Create one PCDATA Item. This one item will represent all occurrences of #PCDATA in the DTD. The PCDATA item will be used to convert all element-to-PCDATA relationships, such as found in a mixed content definition, to element-to-element relationships, thus unifying these two types of nesting relationships. A PCDATA item has one attribute called value that is used to capture the text value of this PCDATA item.

Create an item for each element type declaration. Tuples in the DTDM-Item table 90 are the elements directly defined by the DTD 18.

Create an item for each grouping relationship in each element type declaration. For each element type declaration in a DTD 18, a group item is created for each group in the item, and the group in the element type declaration is replaced with the corresponding group item. In Example 1, items 14 to 16 represent the groups (author*|editor), (author, affiliation?), and (book|monograph) respectively. Defining each group as an item is used to convert nested groups into nesting relationships between items.

For example, the definition of element book shows that book is composed of booktitle, and a group of authors or an editor. A new item G1 would thereby be defined for the group (author*|editor), the element definition of book would be changed to <!ELEMENT book (booktitle, G1)>.

Store nesting relationships. After defining the PCDATA item and all group items, the hierarchical definitions of elements can be described as nesting relationships between two items. An element definition is a sequence (or choice) of n sub-elements stored as n nesting relationships with index fields in the DTDM-Nesting table 94.

For example, the element definition <!ELEMENT book (booktitle, G1)> has two nesting relationships, i.e., between items book and booktitle, and between items book and G1. These nesting relationships are shown in the DTDM-Nesting table 94 constructed in accordance with the DTD 18 of Example 1 (with IDS 1 and 2).

Store attributes. For items with attributes defined, those attributes are stored in the DTDM-Attribute table 92. For example, the attribute AuthorIDs of item Contactauthors is stored in DTDM-Attribute table 92 (with ID 1) constructed in accordance with Example 1.

Store the ANY element type definitions. An ANY-typed element can contain a mix of PCDATA and any defined element types, and thus can have relationships with all other element types. To capture that relationship, a choice group item is created called ANY GROUP (AG). Every element type definition with content ANY expresses its relationships with all other element types with a one-to-many nesting relationship with the AG item. Using Example 1, row 17 in the DTDM-Item table 90 is the AG group, and nesting relationships with ID 24 through 36 are between this AG group and each of the other element items and the PCDATA item, i.e., between this AG group and items 1 through 13, respectively, in the example described herein conforming to the DTD 18 of Example 1. The Affiliation item, which is an ANY element type declaration, has a one-to-many nesting relationship to the AG group (see line 23 in the DTDM-Nesting table 94 below).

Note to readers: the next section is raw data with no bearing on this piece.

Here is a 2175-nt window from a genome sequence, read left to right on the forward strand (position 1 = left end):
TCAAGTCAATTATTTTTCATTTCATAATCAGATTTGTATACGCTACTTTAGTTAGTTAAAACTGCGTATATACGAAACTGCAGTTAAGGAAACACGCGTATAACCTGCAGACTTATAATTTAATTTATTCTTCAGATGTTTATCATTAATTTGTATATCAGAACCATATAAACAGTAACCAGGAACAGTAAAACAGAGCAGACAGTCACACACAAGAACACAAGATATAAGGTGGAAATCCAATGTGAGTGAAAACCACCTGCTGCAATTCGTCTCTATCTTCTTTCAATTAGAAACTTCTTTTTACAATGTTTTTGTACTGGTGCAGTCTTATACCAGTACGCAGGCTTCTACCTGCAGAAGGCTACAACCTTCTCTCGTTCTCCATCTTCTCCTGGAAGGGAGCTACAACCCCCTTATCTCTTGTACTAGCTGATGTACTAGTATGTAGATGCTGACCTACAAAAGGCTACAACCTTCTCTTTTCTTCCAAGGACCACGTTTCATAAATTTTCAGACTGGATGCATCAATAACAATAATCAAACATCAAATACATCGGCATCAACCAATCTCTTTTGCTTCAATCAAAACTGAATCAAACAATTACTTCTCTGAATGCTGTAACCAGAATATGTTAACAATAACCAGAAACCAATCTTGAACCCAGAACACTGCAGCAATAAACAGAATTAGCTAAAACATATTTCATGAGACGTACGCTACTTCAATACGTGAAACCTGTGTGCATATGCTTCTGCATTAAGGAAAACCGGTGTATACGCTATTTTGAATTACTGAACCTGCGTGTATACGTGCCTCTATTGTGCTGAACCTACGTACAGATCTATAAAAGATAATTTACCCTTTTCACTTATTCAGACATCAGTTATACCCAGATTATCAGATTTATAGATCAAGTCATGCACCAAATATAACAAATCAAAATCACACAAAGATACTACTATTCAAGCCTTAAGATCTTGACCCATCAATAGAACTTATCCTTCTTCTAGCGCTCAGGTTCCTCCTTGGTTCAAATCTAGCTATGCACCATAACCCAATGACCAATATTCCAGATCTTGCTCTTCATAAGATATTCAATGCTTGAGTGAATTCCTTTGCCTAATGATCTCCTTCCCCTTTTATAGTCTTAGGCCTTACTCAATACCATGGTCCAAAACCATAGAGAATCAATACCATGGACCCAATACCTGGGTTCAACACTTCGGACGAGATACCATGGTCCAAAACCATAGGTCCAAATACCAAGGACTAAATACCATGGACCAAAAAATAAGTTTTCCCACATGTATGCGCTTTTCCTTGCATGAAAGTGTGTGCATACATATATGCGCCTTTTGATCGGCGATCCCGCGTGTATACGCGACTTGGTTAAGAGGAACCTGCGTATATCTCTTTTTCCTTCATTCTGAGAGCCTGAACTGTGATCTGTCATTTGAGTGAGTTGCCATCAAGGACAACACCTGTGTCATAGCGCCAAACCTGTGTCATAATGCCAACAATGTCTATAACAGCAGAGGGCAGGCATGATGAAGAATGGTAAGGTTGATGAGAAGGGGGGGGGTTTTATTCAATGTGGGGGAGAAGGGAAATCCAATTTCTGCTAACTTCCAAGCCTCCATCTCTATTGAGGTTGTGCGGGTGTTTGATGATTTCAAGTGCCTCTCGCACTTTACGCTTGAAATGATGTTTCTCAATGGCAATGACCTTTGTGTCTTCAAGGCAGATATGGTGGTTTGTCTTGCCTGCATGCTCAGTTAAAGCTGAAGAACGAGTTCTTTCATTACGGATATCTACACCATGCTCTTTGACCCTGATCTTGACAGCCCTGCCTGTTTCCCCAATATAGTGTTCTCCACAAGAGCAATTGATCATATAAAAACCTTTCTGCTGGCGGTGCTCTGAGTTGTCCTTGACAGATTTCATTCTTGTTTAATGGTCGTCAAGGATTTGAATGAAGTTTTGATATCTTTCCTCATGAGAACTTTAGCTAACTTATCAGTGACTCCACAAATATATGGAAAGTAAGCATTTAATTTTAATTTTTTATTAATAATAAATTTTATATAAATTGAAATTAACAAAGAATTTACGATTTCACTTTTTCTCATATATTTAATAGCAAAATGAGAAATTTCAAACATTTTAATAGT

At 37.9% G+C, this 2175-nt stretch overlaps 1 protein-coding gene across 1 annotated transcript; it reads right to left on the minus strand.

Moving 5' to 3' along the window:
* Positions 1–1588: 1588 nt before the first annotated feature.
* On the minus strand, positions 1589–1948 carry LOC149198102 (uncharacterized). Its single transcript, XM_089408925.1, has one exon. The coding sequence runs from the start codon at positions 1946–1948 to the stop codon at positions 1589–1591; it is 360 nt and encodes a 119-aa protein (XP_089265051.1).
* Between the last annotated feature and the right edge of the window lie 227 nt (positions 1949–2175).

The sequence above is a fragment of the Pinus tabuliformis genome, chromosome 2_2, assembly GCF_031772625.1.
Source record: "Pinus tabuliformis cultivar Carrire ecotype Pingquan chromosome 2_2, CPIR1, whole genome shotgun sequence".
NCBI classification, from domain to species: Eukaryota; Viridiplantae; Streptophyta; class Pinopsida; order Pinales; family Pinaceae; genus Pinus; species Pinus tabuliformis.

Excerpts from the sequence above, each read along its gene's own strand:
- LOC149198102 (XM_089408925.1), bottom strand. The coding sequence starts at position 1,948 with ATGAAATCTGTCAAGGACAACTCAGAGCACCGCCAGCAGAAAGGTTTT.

Once the metadata has been extracted and mapped from the DTD 18 shown in Example 1 in the Background section, the metadata tables 34 have the following structure:

The DTDM-Item table 90:

ID Name Type
1 PCDATA PCDATA
2 book ELEMENT.ELEMENT
3 booktitle ELEMENT.MIX
4 article ELEMENT.ELEMENT
5 title ELEMENT.MIX
6 contactauthors ELEMENT.EMPTY
7 monograph ELEMENT.ELEMENT
8 editor ELEMENT.ELEMENT
9 author ELEMENT.ELEMENT
10 name ELEMENT.ELEMENT
11 firstname ELEMENT.MIX
12 lastname ELEMENT.MIX
13 affiliation ELEMENT.ANY
14 G1 GROUP
15 G2 GROUP
16 G3 GROUP
17 AG GROUP

The DTDM-Attribute table 92:

ID PID Name Type Default
1 6 authorIDs IDREFS #REQUIRED
2 8 name CDATA #REQUIRED
3 9 id ID #REQUIRED
4 1 value PCDATA #REQUIRED

The DTDM-Nesting table 94:

ID FromID ToID Ratio Optional Index
1 2 3 1:1 false 1
2 2 14 1:1 false 2
3 14 9 1:n true 0
4 14 8 1:1 false 0
5 3 1 1:1 false 0
6 4 5 1:1 false 1
7 4 15 1:n false 2
8 15 9 1:1 false 1
9 15 13 1:1 true 2
10 4 6 1:1 true 3
11 5 1 1:1 false 0
12 7 5 1:1 false 1
13 7 9 1:1 false 2
14 7 8 1:1 false 3
15 8 16 1:n true 1
16 16 2 1:1 false 0
17 16 7 1:1 false 0
18 9 10 1:1 false 1
19 10 11 1:1 true 1
20 10 12 1:1 false 2
21 11 1 1:1 false 0
22 12 1 1:1 false 0
23 13 17 1:n true 1
24 17 1 1:1 false 0
25 17 2 1:1 false 0
26 17 3 1:1 false 0
27 17 4 1:1 false 0
28 17 5 1:1 false 0
29 17 6 1:1 false 0
30 17 7 1:1 false 0
31 17 8 1:1 false 0
32 17 9 1:1 false 0
33 17 10 1:1 false 0
34 17 11 1:1 false 0
35 17 12 1:1 false 0
36 17 13 1:1 false 0

Any discussion based on examples (and, specifically, Example 1) refer to the above metadata table examples.

The rules used for mapping the DTD 18 are described (as stored as described above), into the relational schema 22 are described in the following. The basic idea behind these rules is that each item is to be mapped into a relational table 20 in the database 14 according to generated schema 22.

As discussed previously, the elements in XML documents are ordered. This order is retained in the newly-generated relational table schema. Groups are not directly shown in the XML document, so they do not have an order property.

FIG. 6